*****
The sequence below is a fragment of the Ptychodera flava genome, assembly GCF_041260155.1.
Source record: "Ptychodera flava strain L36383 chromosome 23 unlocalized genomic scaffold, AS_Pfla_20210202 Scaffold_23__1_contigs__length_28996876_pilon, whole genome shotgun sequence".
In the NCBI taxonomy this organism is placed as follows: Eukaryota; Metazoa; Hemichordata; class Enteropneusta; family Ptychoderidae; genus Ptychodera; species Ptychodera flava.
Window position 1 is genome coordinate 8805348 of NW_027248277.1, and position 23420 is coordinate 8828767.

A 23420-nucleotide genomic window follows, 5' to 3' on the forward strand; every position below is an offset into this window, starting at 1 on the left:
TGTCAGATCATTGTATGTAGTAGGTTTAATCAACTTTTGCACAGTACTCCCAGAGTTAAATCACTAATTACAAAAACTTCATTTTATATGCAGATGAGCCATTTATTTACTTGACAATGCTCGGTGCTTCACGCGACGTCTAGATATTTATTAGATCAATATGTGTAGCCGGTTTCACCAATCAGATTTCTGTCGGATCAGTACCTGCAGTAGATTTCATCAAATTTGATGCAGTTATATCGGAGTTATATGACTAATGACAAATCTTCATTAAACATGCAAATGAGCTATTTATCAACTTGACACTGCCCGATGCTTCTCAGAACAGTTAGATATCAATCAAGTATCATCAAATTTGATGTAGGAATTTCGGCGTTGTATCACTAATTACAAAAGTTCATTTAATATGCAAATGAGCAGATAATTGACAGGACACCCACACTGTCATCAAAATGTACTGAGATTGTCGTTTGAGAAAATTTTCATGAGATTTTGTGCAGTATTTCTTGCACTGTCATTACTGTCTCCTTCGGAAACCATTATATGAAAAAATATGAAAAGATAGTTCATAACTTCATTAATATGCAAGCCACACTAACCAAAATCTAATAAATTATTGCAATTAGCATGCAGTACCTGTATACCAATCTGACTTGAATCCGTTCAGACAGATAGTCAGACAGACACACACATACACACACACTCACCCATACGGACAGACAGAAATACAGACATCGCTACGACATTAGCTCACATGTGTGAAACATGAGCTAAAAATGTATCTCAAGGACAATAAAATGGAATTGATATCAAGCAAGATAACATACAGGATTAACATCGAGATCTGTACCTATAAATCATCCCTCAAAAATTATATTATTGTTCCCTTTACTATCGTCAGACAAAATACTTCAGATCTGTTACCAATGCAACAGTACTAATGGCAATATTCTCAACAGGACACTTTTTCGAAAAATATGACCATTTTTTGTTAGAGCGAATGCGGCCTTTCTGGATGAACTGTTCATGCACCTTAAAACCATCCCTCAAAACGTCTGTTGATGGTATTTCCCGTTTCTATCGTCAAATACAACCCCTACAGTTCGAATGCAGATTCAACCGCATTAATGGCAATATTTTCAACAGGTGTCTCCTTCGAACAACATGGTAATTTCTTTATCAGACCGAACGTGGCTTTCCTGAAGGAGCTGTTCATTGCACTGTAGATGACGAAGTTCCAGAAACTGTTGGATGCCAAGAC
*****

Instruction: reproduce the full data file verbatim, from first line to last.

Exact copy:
The sequence below is a fragment of the Ptychodera flava genome, assembly GCF_041260155.1.
Source record: "Ptychodera flava strain L36383 chromosome 23 unlocalized genomic scaffold, AS_Pfla_20210202 Scaffold_23__1_contigs__length_28996876_pilon, whole genome shotgun sequence".
In the NCBI taxonomy this organism is placed as follows: Eukaryota; Metazoa; Hemichordata; class Enteropneusta; family Ptychoderidae; genus Ptychodera; species Ptychodera flava.
Window position 1 is genome coordinate 8805348 of NW_027248277.1, and position 23420 is coordinate 8828767.

A 23420-nucleotide genomic window follows, 5' to 3' on the forward strand; every position below is an offset into this window, starting at 1 on the left:
TGTCAGATCATTGTATGTAGTAGGTTTAATCAACTTTTGCACAGTACTCCCAGAGTTAAATCACTAATTACAAAAACTTCATTTTATATGCAGATGAGCCATTTATTTACTTGACAATGCTCGGTGCTTCACGCGACGTCTAGATATTTATTAGATCAATATGTGTAGCCGGTTTCACCAATCAGATTTCTGTCGGATCAGTACCTGCAGTAGATTTCATCAAATTTGATGCAGTTATATCGGAGTTATATGACTAATGACAAATCTTCATTAAACATGCAAATGAGCTATTTATCAACTTGACACTGCCCGATGCTTCTCAGAACAGTTAGATATCAATCAAGTATCATCAAATTTGATGTAGGAATTTCGGCGTTGTATCACTAATTACAAAAGTTCATTTAATATGCAAATGAGCAGATAATTGACAGGACACCCACACTGTCATCAAAATGTACTGAGATTGTCGTTTGAGAAAATTTTCATGAGATTTTGTGCAGTATTTCTTGCACTGTCATTACTGTCTCCTTCGGAAACCATTATATGAAAAAATATGAAAAGATAGTTCATAACTTCATTAATATGCAAGCCACACTAACCAAAATCTAATAAATTATTGCAATTAGCATGCAGTACCTGTATACCAATCTGACTTGAATCCGTTCAGACAGATAGTCAGACAGACACACACATACACACACACTCACCCATACGGACAGACAGAAATACAGACATCGCTACGACATTAGCTCACATGTGTGAAACATGAGCTAAAAATGTATCTCAAGGACAATAAAATGGAATTGATATCAAGCAAGATAACATACAGGATTAACATCGAGATCTGTACCTATAAATCATCCCTCAAAAATTATATTATTGTTCCCTTTACTATCGTCAGACAAAATACTTCAGATCTGTTACCAATGCAACAGTACTAATGGCAATATTCTCAACAGGACACTTTTTCGAAAAATATGACCATTTTTTGTTAGAGCGAATGCGGCCTTTCTGGATGAACTGTTCATGCACCTTAAAACCATCCCTCAAAACGTCTGTTGATGGTATTTCCCGTTTCTATCGTCAAATACAACCCCTACAGTTCGAATGCAGATTCAACCGCATTAATGGCAATATTTTCAACAGGTGTCTCCTTCGAACAACATGGTAATTTCTTTATCAGACCGAACGTGGCTTTCCTGAAGGAGCTGTTCATTGCACTGTAGATGACGAAGTTCCAGAAACTGTTGGATGCCAAGAC